Id.
at 534.The Court also noted that nonexclusive factors that could be considered in making a fee/costdetermination included “‘frivolousness, motivation, objective unreasonableness (both in the factualand in the legal components of the case) and the need in particular circumstances to advanceconsiderations of compensation and deterrence.’”
 Id.
at 534 n.19.According to the Ninth Circuit, the degree of success obtained is another factor that may beconsidered.
See Halicki Films, LLC v. Sanderson Sales & Mktg.
, 547 F.3d 1213, 1230 (9th Cir.2008). However, “‘[t]he most important factor in determining whether to award fees under theCopyright Act[] is whether an award will further the purposes of the Act’” – the primary objective of the Act being “to ‘encourage the production of original literary, artistic, and musical expression for the good of the public.’”
Sofa Entm’t, Inc. v. Dodger Prods.
, 709 F.3d 1273, 1280 (9th Cir. 2013).B.FactorsThe factors above weigh strongly in favor of Mr. Navasca. Each is discussed briefly below.1.Degree of SuccessThere is no dispute that Mr. Navasca completely prevailed in the instant case. The case wasdismissed with prejudice in its entirety.2.Frivolousness/Objective UnreasonablenessAF’s case was frivolous and objectively unreasonable in that it never presented any evidence(although it had the opportunity to do so) to support its claim that it has standing to assert a claim for copyright infringement. AF claimed standing based on an assignment to AF, which was signed byAlan Cooper on behalf of AF. However, the signature by Alan Cooper appears to have been aforgery, as Judge Wright concluded in his recent sanctions order. In its papers, AF suggests thatthere was no forgery and that Alan Cooper’s “repudiation [of the assignment] was orchestrated by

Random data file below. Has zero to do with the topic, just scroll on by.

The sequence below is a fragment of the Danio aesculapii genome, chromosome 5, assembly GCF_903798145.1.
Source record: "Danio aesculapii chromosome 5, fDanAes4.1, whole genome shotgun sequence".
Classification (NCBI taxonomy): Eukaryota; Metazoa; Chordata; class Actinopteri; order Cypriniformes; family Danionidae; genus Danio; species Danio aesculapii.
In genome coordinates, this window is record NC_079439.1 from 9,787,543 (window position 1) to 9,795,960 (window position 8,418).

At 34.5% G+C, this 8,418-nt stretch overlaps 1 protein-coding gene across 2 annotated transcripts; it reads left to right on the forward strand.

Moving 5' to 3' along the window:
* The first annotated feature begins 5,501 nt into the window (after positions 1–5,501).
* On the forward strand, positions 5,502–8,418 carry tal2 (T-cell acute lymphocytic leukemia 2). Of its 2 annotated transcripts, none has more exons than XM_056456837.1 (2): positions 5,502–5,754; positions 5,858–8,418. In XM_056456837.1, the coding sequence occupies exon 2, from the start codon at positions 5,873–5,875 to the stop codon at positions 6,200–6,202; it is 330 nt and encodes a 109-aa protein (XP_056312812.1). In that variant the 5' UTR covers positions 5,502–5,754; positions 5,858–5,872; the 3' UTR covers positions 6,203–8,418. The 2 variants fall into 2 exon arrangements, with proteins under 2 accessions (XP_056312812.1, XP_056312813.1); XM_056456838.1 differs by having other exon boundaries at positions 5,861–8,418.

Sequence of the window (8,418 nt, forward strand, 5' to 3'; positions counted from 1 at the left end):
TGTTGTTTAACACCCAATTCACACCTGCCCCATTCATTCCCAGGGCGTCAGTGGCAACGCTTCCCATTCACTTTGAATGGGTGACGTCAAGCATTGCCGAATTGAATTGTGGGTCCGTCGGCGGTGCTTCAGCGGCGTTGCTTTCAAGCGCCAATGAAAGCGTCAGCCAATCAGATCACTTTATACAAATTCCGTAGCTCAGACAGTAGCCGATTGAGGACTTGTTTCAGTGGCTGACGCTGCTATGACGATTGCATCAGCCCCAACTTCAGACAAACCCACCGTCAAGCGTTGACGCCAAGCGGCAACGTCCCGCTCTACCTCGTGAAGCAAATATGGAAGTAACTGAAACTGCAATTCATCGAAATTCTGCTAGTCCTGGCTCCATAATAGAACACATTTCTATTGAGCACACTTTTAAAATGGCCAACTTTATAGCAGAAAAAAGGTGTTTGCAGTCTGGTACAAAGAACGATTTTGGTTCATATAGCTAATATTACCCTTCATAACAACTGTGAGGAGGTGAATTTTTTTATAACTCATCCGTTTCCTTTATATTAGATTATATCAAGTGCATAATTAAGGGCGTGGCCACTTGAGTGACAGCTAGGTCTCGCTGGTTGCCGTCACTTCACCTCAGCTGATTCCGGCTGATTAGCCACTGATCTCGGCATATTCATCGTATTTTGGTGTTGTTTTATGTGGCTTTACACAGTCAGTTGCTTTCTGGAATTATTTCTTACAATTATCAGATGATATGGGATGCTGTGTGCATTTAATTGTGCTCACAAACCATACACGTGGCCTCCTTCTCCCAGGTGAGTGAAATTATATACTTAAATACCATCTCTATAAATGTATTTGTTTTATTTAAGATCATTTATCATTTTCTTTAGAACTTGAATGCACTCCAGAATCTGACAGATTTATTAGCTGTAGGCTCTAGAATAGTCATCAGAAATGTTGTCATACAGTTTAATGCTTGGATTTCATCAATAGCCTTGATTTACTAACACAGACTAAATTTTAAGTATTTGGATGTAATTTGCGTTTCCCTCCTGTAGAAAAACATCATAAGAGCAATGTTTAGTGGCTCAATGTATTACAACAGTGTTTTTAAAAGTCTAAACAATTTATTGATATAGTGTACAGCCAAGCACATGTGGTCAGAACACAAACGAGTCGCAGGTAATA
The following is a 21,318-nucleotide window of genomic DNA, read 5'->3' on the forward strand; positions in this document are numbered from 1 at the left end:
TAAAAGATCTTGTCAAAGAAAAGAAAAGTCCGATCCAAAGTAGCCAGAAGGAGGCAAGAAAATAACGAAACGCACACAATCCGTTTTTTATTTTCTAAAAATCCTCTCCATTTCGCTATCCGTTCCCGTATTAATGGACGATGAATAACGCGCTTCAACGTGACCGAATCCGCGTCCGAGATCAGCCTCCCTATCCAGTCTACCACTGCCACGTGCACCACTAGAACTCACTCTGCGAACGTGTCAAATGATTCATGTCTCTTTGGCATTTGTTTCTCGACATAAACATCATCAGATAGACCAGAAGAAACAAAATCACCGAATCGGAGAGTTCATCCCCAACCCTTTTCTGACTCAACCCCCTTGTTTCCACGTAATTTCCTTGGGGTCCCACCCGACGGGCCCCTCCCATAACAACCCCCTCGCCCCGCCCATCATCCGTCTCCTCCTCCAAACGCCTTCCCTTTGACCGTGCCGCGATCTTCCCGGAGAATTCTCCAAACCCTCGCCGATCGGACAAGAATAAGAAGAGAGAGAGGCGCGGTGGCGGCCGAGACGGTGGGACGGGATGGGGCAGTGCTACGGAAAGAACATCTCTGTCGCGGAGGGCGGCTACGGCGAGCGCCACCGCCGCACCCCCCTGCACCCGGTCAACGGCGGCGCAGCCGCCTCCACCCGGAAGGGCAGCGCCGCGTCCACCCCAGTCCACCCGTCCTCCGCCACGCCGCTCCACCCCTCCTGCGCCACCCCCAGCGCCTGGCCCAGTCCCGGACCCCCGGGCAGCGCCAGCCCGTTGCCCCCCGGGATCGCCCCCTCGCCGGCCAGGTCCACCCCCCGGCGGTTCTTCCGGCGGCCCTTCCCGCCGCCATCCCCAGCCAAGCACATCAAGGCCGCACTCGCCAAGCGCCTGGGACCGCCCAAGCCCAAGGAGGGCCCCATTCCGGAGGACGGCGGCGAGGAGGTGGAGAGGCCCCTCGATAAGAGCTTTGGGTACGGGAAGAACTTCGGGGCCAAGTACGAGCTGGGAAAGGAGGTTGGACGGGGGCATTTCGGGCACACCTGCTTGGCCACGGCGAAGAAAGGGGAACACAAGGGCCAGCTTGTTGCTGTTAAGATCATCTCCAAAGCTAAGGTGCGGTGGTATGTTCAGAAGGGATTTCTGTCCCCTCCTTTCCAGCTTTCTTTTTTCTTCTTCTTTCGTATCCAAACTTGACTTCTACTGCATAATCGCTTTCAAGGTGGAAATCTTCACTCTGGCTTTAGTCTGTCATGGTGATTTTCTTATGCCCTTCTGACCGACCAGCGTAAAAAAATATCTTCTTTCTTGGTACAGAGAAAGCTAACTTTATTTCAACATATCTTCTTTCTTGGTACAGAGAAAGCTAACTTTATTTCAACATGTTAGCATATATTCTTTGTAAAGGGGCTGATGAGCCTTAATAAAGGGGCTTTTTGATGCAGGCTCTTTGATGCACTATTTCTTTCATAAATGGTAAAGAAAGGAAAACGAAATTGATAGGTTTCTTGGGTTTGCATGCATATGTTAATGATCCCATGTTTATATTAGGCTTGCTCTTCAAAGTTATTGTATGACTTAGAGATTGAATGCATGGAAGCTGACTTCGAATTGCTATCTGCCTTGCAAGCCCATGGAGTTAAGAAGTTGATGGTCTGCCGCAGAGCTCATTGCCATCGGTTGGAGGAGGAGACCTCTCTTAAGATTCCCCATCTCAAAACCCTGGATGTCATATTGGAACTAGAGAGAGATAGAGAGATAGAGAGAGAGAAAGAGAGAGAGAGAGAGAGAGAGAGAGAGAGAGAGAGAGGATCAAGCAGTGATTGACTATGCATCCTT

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3attorney [Paul] Godfread [who now represents Alan Cooper] and other pro-piracy advocacy groups,”Opp’n at 5, but this is sheer speculation. It is not surprising that Alan Cooper did not “initiate hisrepudiation spontaneously,” Opp’n at 4, because he did not even know that his signature had beenimproperly used until he was notified of such. To the extent AF continues to argue that theassignment was valid because the Copyright Act simply requires a signature from the assignor to bevalid, that misses the point this Court has continually made –